City: Police station can’t wait longPublished 11:03am Tuesday, August 9, 2011 Updated 11:03am Tuesday, August 9, 2011
The Fergus Falls City Council will likely move forward on a new police station sooner rather than later. That was the consensus at their Monday night work session held at the city fire hall.
City Administrator Mark Sievert began the meeting by addressing the desire by some to wait on a new police station until a local option sales tax can be instituted to raise money for it. The problem, he said, is that the city must wait a year after their upcoming sales tax (for the ice arena) is ended, likely meaning that the tax couldn’t begin until 2017 at the earliest.
It was generally agreed that the council did not want to wait that long, especially with the leases expiring on the police department in 2012.
“I think both (building owners) kind of indicated that the buildings were for sale,” Police Chief Kile Bergren said.
Also, some city staff and aldermen were unconvinced that a sales tax would be passed by the state Legislature because most approved projects are billed as regionally significant.
“To me it only makes sense to be a property tax item,” said Alderman Eric Shelstad, later adding that other possible projects might fit the mold better. “I would say an ice arena and a library are to me very regional.”
Jay Cichosz said waiting for a possible sales tax while not considering other funding would be unwise.
“I’m not in favor of just delaying the project while we speculate where the funds may or may not come from,” he said.
Design advisor David Schultz said the city could start work on the station now or wait until a later date. It was not decided when action would be taken, but if design work is approved for the fall, the station would likely open around June 2013.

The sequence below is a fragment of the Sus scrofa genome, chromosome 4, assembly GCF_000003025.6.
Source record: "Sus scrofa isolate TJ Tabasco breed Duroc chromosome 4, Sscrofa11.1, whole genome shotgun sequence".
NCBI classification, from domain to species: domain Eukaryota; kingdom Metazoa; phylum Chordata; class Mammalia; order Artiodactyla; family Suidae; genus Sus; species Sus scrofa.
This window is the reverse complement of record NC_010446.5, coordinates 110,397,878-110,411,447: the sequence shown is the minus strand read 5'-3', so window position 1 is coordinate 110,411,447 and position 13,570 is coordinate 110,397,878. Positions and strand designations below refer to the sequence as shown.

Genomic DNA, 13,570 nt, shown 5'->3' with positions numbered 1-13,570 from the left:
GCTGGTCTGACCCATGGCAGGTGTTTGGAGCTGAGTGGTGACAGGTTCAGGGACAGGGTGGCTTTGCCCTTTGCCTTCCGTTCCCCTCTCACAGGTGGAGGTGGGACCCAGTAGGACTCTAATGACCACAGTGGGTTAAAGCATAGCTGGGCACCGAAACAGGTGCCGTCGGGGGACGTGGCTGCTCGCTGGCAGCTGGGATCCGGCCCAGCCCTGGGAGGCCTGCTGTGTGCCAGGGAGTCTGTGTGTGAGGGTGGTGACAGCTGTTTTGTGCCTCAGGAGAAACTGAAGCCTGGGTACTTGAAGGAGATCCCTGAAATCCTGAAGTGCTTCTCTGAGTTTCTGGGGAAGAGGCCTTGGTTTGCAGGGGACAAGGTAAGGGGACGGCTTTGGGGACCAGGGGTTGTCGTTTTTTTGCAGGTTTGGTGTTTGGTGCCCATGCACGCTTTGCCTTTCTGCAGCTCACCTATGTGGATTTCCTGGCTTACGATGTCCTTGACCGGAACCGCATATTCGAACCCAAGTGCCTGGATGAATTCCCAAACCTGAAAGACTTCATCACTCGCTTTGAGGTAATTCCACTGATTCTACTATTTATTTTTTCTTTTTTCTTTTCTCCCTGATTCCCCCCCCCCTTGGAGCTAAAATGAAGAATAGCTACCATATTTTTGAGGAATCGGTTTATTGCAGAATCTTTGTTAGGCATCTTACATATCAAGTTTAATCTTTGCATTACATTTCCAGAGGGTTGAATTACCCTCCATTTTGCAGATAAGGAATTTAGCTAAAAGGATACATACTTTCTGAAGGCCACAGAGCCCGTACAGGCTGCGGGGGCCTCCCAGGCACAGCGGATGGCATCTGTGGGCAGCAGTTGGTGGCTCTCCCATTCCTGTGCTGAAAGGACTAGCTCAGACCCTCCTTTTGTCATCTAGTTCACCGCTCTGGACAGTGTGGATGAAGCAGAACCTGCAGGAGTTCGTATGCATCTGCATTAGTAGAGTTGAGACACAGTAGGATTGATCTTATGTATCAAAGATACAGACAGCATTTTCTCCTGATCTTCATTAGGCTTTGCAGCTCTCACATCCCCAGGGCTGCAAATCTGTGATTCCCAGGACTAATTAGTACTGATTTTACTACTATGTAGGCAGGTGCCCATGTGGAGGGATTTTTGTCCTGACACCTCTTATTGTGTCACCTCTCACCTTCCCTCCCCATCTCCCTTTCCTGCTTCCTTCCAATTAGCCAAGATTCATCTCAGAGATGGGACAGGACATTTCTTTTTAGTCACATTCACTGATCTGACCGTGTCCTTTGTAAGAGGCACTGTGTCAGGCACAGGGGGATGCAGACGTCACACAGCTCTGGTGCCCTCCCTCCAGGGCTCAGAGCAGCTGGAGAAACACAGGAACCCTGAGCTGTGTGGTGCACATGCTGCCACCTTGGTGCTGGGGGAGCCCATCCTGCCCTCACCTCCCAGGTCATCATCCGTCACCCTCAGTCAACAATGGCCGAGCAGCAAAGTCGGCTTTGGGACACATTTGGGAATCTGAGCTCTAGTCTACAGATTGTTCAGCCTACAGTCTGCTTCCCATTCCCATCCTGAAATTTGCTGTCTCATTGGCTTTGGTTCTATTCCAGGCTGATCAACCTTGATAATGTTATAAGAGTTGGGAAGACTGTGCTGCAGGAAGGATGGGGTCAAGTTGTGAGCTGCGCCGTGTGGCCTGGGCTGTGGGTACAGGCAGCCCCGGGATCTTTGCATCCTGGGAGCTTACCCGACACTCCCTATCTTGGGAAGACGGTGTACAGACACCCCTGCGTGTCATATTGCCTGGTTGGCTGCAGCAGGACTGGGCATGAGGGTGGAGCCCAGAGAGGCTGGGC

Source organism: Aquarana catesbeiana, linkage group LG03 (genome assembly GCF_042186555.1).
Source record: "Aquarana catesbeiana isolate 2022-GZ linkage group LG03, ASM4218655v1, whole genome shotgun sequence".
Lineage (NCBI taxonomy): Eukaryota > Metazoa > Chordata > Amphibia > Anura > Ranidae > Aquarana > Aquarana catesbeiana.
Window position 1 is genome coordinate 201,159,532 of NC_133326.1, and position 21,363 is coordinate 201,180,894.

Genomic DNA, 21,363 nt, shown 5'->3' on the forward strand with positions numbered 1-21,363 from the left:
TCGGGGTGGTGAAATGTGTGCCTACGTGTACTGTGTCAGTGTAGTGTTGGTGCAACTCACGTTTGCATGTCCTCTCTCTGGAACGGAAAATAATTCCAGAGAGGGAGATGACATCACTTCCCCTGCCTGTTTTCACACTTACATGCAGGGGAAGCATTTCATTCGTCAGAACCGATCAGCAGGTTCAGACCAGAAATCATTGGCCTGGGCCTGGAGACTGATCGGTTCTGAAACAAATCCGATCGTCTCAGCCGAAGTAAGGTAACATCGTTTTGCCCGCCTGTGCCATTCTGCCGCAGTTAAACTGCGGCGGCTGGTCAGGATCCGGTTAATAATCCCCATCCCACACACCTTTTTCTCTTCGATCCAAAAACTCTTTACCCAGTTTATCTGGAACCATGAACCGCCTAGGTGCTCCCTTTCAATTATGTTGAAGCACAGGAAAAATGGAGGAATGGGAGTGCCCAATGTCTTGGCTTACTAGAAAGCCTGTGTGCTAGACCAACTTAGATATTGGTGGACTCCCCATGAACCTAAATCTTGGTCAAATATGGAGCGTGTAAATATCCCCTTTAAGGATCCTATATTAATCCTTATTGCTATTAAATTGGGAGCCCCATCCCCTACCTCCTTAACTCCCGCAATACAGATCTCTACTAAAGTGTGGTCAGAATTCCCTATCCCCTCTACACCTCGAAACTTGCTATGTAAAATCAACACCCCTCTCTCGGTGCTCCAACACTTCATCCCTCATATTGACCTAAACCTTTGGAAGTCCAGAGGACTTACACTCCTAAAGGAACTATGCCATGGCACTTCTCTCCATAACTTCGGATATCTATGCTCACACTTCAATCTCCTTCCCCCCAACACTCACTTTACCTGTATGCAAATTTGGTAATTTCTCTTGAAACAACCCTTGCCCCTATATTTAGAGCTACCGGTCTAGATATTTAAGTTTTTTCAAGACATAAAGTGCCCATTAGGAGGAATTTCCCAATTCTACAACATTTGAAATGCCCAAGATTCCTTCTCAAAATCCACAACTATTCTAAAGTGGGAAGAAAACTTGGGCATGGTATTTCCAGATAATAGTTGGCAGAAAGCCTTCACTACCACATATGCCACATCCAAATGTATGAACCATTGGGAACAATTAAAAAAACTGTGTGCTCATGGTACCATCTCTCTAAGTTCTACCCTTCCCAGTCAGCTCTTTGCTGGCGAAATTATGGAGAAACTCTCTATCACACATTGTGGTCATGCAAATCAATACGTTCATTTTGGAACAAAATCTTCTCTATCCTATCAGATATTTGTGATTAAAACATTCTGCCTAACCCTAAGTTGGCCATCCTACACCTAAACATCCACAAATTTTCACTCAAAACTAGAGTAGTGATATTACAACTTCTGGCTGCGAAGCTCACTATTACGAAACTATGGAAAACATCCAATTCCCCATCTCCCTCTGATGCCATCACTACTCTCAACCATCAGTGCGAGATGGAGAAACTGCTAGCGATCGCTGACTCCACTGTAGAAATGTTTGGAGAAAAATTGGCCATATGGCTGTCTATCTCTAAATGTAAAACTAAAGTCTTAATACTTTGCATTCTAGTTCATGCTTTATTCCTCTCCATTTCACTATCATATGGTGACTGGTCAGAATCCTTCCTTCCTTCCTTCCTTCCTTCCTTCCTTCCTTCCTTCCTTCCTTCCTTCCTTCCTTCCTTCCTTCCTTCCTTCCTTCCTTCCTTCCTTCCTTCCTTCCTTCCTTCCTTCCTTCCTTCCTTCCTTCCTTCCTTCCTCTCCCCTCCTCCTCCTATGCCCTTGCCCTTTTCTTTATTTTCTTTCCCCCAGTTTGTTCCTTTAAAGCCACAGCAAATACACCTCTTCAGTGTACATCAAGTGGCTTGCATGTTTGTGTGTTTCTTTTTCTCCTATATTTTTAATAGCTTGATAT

The majority of the meeting was spent discussing the three main possible locations for the station: a new building to be constructed across from city hall on Washington Avenue, the U Motors building on the far west side of town (Frontier Drive), and the former US Bank building at 225 West Cavour Ave., a previously-considered option that found new life when the building’s owner, Bremer Bank, announced in May that it would not be opening a new branch on the site.
“These three options I feel are all viable options,” said Bergren, explaining that the police would be able to work out of any of them if allowed the proper adjustments, but he and city staff have recommended the new building option because of its central location, adequate space needs and room to expand. However, it is the most expensive option, with construction and move-in costs totaling $5.8 million (although the city has already paid $1.2 million of that cost to purchase the property).
The Bremer option ($4.87 million) would have enough room, even a few thousand square feet more than the downtown site. But there would be no space for the building to expand outward, and several business owners have told Bergren that the construction of a police parking garage on an adjacent city parking lot could hurt their businesses.
The U Motors building is the cheapest of the lot with a construction and move-in cost of $3.88 million (with a leasing option also on the table), but its placement on the far west side of town means that response times during busy hours (when police are sent out from the office) would be slowed significantly to residential areas, where the bulk of the calls come from. Bergren has asked the city to hire another officer and a transcriptionist if the move to U Motors was made, adding an annual cost of $106,000 and making U Motors annual cost (utilities, debt service and employee salaries) more expensive than the Bremer location. A few residents at the meeting took issue with Bergren’s statement, arguing that there are already enough police officers around town.
Bergren added that while the city’s population hasn’t grown, the number of police calls that come in increase annually.
“We can keep our staffing levels lower and augment that from the office because we’re centrally located,” he said.
By the end of the meeting, there was little consensus about which site was best, with aldermen asking Sievert and Bergren for more numbers on residential versus commercial calls and a comparison between the police stations and police departments of Fergus Falls and Alexandria.
Sievert said more meetings would be planned in the months ahead.